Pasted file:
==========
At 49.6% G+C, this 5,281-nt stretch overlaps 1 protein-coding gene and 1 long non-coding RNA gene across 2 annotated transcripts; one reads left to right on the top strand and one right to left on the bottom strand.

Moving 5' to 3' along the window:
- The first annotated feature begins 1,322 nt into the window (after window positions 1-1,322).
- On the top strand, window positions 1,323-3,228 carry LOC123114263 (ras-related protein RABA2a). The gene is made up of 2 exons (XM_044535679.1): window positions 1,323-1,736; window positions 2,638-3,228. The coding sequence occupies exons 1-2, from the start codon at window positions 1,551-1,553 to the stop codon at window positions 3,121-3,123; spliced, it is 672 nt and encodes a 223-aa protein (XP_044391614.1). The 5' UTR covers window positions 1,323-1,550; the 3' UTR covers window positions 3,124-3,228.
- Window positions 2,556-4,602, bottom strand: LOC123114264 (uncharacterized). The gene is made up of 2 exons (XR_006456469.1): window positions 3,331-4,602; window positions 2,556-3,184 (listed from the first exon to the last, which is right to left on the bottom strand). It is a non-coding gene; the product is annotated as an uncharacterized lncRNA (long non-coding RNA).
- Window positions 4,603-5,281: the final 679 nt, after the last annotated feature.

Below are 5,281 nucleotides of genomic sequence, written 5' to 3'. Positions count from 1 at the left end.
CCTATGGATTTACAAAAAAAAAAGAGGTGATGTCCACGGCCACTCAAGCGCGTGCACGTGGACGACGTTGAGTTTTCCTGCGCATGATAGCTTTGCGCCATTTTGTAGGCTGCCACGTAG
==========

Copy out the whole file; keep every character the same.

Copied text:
At 49.6% G+C, this 5,281-nt stretch overlaps 1 protein-coding gene and 1 long non-coding RNA gene across 2 annotated transcripts; one reads left to right on the top strand and one right to left on the bottom strand.

Moving 5' to 3' along the window:
- The first annotated feature begins 1,322 nt into the window (after window positions 1-1,322).
- On the top strand, window positions 1,323-3,228 carry LOC123114263 (ras-related protein RABA2a). The gene is made up of 2 exons (XM_044535679.1): window positions 1,323-1,736; window positions 2,638-3,228. The coding sequence occupies exons 1-2, from the start codon at window positions 1,551-1,553 to the stop codon at window positions 3,121-3,123; spliced, it is 672 nt and encodes a 223-aa protein (XP_044391614.1). The 5' UTR covers window positions 1,323-1,550; the 3' UTR covers window positions 3,124-3,228.
- Window positions 2,556-4,602, bottom strand: LOC123114264 (uncharacterized). The gene is made up of 2 exons (XR_006456469.1): window positions 3,331-4,602; window positions 2,556-3,184 (listed from the first exon to the last, which is right to left on the bottom strand). It is a non-coding gene; the product is annotated as an uncharacterized lncRNA (long non-coding RNA).
- Window positions 4,603-5,281: the final 679 nt, after the last annotated feature.

Below are 5,281 nucleotides of genomic sequence, written 5' to 3'. Positions count from 1 at the left end.
CCTATGGATTTACAAAAAAAAAAGAGGTGATGTCCACGGCCACTCAAGCGCGTGCACGTGGACGACGTTGAGTTTTCCTGCGCATGATAGCTTTGCGCCATTTTGTAGGCTGCCACGTAG